Understanding STDs: student resources for STD education and prevention

Jenna Bal, Reporter

One in every eight sexually active adolescents and young adults who are on their parents’ health plan refuse to pursue sexual health care because they are afraid their parents will find out according to the Center for Disease Control and Prevention.

Such is the case for sophomore music major Joshua Beacom, whose religious parents homeschooled him from kindergarten through high school.

“Sex was so far removed from the conversation. It wasn’t even a question,” Beacom said.

The lack of exposure to sexual topics in a healthy and informative way results in a population that does not know how to engage in safer sex practices. In 2018, more than half of new sexually transmitted infections were in people ages 15 to 24.

STDs, also known as sexually transmitted diseases, can be passed from person-to-person through vaginal, oral or anal sex. Certain risk factors, such as drinking, drug use and absence of a condom, increase the risk of transfer.

Rachel France, a counselor at Healing Strides Counseling Center in downtown Kent who specializes in familial relationships, named peer pressure, modeling behavior and rebelliousness as reasons for why these risk factors become present.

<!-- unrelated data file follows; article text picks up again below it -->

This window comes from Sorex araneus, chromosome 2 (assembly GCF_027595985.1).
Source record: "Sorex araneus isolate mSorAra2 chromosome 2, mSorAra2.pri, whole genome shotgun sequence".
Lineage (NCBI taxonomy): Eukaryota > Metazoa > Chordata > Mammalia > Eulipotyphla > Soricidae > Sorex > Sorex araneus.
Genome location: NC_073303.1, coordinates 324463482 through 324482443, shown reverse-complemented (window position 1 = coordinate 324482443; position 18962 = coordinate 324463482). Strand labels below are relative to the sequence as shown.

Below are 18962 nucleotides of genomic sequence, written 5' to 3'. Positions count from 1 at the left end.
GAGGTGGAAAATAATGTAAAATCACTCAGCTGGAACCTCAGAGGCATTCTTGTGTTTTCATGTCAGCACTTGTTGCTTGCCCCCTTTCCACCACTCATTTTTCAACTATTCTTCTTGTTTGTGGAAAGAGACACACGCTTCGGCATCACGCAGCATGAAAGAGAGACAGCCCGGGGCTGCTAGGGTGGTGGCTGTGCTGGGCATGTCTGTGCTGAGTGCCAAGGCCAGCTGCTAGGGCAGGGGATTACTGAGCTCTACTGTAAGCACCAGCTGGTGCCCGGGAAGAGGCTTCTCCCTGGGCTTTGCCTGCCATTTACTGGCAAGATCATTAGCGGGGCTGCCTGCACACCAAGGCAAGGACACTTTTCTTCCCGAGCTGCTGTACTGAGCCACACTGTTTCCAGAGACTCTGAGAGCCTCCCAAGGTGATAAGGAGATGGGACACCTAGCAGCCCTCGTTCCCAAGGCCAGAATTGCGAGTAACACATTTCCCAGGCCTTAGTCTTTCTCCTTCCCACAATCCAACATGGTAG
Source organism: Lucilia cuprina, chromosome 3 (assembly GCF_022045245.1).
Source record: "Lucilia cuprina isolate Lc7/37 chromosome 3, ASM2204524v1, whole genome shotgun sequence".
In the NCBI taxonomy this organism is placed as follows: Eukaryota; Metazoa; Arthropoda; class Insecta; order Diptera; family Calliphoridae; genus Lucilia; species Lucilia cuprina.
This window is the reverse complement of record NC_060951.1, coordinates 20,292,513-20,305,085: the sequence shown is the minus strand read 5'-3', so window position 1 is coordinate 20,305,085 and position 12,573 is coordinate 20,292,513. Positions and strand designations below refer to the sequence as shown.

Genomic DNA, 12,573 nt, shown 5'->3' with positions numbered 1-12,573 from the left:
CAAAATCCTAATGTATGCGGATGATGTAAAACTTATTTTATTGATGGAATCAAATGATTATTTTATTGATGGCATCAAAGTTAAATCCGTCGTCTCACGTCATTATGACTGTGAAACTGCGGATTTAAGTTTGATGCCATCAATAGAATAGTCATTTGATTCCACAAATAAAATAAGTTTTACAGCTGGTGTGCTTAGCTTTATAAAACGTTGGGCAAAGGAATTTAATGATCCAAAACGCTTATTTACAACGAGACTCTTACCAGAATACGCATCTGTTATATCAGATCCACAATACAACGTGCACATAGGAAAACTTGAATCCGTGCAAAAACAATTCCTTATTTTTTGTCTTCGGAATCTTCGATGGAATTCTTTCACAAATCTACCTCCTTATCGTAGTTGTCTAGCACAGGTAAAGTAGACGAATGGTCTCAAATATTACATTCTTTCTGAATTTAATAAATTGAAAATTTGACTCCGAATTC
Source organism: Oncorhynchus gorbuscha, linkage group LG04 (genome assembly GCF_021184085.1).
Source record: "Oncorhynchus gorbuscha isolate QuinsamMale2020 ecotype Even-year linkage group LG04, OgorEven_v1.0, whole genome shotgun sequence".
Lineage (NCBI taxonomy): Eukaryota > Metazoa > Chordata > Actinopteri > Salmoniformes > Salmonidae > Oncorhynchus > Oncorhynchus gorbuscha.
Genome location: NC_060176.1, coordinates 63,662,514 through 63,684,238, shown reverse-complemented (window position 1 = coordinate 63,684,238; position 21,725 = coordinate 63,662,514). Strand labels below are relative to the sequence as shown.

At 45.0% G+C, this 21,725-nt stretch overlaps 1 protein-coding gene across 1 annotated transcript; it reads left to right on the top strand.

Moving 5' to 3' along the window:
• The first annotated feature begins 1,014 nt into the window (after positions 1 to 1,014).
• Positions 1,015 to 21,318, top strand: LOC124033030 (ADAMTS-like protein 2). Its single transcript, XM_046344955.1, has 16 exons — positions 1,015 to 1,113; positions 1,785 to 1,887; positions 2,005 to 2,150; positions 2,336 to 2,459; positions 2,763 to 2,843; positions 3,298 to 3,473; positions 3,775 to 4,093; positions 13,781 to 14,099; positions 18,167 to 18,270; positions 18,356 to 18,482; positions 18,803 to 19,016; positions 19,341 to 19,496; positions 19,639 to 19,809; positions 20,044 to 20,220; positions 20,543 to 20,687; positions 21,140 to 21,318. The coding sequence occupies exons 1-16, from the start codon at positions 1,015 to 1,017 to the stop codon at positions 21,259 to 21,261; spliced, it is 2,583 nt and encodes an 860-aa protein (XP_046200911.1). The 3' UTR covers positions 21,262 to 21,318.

“If their family participates in those activities, they may want to be like the people they look up to,” France said. “They think it looks like it is what they should do.”

In addition, if young people are exposed to sexual situations for the first time in college, they may not know how to stay safe. STDs are typically not taken seriously among college students, Beacom said.

“It’s joked about a lot,” Beacom said. “It’s trivialized quite a deal.”

The CDC cites a few methods to prevent the spread of STDs: condom use, open disclosure with partners, vaccination against HPV and STD testing.

If young people do contract an STD, they may feel embarrassed to seek help due to the stigma surrounding it. This becomes even more true when they worry their parents may be judgmental and angry, said France.

One way to tell if parents would be receptive to the request for help is past experience, France said.

“If you know that you’ve had some deep conversations with your parents in the past about other things that may seem taboo within the family, but the parents are willing to discuss it, that’s a sign they may be open to it,” she said.

When parental guidance is not an option, other resources are available. For Kent State students, University Health Services offers STI screening. UHS Women’s Clinic also provides HIV testing.

For any young people in the Kent area, Townhall II, Planned Parenthood and AxessPointe Health Center provide testing and treatment for STDs.

Jenna Bal is a reporter. Contact her at [email protected].